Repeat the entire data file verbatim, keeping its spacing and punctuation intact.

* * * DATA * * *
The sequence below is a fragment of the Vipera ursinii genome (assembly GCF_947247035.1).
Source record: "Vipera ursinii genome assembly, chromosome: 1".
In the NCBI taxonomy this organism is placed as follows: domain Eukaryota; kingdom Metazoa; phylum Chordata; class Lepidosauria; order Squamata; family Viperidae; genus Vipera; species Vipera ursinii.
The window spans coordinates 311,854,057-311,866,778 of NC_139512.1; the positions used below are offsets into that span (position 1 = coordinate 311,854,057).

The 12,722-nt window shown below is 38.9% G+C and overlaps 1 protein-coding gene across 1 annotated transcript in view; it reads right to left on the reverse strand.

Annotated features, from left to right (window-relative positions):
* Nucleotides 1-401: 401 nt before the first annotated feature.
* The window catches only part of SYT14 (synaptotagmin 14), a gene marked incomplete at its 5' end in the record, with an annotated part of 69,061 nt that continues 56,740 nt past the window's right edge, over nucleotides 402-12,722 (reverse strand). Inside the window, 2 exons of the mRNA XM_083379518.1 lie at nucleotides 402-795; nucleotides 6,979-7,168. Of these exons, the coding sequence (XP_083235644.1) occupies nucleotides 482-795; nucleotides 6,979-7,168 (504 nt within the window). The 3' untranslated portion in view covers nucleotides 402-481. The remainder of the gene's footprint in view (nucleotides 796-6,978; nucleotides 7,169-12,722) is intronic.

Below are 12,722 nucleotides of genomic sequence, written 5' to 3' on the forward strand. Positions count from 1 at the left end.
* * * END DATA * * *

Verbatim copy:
The sequence below is a fragment of the Vipera ursinii genome (assembly GCF_947247035.1).
Source record: "Vipera ursinii genome assembly, chromosome: 1".
In the NCBI taxonomy this organism is placed as follows: domain Eukaryota; kingdom Metazoa; phylum Chordata; class Lepidosauria; order Squamata; family Viperidae; genus Vipera; species Vipera ursinii.
The window spans coordinates 311,854,057-311,866,778 of NC_139512.1; the positions used below are offsets into that span (position 1 = coordinate 311,854,057).

The 12,722-nt window shown below is 38.9% G+C and overlaps 1 protein-coding gene across 1 annotated transcript in view; it reads right to left on the reverse strand.

Annotated features, from left to right (window-relative positions):
* Nucleotides 1-401: 401 nt before the first annotated feature.
* The window catches only part of SYT14 (synaptotagmin 14), a gene marked incomplete at its 5' end in the record, with an annotated part of 69,061 nt that continues 56,740 nt past the window's right edge, over nucleotides 402-12,722 (reverse strand). Inside the window, 2 exons of the mRNA XM_083379518.1 lie at nucleotides 402-795; nucleotides 6,979-7,168. Of these exons, the coding sequence (XP_083235644.1) occupies nucleotides 482-795; nucleotides 6,979-7,168 (504 nt within the window). The 3' untranslated portion in view covers nucleotides 402-481. The remainder of the gene's footprint in view (nucleotides 796-6,978; nucleotides 7,169-12,722) is intronic.

Below are 12,722 nucleotides of genomic sequence, written 5' to 3' on the forward strand. Positions count from 1 at the left end.